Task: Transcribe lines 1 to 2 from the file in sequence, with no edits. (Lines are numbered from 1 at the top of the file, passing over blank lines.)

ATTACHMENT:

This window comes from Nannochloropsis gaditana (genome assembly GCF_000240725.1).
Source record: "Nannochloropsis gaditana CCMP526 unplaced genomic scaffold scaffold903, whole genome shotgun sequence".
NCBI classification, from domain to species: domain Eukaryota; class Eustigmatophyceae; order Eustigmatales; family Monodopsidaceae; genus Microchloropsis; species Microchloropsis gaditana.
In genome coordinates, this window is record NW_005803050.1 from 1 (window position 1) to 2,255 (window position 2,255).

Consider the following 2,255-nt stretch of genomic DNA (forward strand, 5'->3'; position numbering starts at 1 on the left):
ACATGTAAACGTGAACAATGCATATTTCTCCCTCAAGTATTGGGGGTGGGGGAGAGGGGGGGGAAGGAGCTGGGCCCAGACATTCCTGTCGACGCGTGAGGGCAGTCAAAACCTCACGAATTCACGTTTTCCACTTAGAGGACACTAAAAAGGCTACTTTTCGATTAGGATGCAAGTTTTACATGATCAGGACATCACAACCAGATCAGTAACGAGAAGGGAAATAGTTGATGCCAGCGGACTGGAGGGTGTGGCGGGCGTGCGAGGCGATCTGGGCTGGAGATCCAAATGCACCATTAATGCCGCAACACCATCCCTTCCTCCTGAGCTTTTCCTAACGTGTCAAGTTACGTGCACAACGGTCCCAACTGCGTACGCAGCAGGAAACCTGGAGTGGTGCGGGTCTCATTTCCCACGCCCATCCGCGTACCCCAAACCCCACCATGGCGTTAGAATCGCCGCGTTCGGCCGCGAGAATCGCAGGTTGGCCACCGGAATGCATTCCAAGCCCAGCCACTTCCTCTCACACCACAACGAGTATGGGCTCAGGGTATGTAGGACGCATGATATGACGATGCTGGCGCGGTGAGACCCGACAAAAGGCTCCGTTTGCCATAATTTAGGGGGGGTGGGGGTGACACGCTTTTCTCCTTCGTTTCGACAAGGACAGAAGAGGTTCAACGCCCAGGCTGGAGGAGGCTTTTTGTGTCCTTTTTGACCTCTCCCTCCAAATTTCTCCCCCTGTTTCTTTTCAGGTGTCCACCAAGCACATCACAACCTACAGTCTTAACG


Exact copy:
This window comes from Nannochloropsis gaditana (genome assembly GCF_000240725.1).
Source record: "Nannochloropsis gaditana CCMP526 unplaced genomic scaffold scaffold903, whole genome shotgun sequence".